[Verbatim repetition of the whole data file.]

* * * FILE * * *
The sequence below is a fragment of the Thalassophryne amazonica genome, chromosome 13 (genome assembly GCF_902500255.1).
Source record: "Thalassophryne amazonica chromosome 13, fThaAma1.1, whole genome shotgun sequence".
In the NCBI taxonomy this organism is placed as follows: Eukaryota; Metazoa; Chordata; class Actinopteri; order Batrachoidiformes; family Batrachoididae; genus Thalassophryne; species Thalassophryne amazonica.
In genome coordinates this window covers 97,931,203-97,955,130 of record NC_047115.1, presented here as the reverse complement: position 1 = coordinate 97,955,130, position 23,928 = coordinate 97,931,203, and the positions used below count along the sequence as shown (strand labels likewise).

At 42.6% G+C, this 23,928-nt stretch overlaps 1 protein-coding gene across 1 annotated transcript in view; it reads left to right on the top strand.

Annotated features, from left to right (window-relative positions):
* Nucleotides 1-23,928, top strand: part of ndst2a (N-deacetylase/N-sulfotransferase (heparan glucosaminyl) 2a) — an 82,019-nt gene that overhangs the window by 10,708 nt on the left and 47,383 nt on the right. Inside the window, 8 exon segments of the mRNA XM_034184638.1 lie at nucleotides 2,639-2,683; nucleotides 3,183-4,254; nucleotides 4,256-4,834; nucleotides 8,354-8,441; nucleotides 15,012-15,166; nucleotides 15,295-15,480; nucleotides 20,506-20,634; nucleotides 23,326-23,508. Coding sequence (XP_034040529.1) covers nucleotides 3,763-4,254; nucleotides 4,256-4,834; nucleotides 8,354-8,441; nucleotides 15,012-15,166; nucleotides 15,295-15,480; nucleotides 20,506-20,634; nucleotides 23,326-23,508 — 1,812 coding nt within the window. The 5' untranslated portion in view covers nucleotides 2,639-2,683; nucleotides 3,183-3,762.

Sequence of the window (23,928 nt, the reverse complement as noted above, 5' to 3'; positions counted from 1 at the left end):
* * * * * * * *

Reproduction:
The sequence below is a fragment of the Thalassophryne amazonica genome, chromosome 13 (genome assembly GCF_902500255.1).
Source record: "Thalassophryne amazonica chromosome 13, fThaAma1.1, whole genome shotgun sequence".
In the NCBI taxonomy this organism is placed as follows: Eukaryota; Metazoa; Chordata; class Actinopteri; order Batrachoidiformes; family Batrachoididae; genus Thalassophryne; species Thalassophryne amazonica.
In genome coordinates this window covers 97,931,203-97,955,130 of record NC_047115.1, presented here as the reverse complement: position 1 = coordinate 97,955,130, position 23,928 = coordinate 97,931,203, and the positions used below count along the sequence as shown (strand labels likewise).

At 42.6% G+C, this 23,928-nt stretch overlaps 1 protein-coding gene across 1 annotated transcript in view; it reads left to right on the top strand.

Annotated features, from left to right (window-relative positions):
* Nucleotides 1-23,928, top strand: part of ndst2a (N-deacetylase/N-sulfotransferase (heparan glucosaminyl) 2a) — an 82,019-nt gene that overhangs the window by 10,708 nt on the left and 47,383 nt on the right. Inside the window, 8 exon segments of the mRNA XM_034184638.1 lie at nucleotides 2,639-2,683; nucleotides 3,183-4,254; nucleotides 4,256-4,834; nucleotides 8,354-8,441; nucleotides 15,012-15,166; nucleotides 15,295-15,480; nucleotides 20,506-20,634; nucleotides 23,326-23,508. Coding sequence (XP_034040529.1) covers nucleotides 3,763-4,254; nucleotides 4,256-4,834; nucleotides 8,354-8,441; nucleotides 15,012-15,166; nucleotides 15,295-15,480; nucleotides 20,506-20,634; nucleotides 23,326-23,508 — 1,812 coding nt within the window. The 5' untranslated portion in view covers nucleotides 2,639-2,683; nucleotides 3,183-3,762.

Sequence of the window (23,928 nt, the reverse complement as noted above, 5' to 3'; positions counted from 1 at the left end):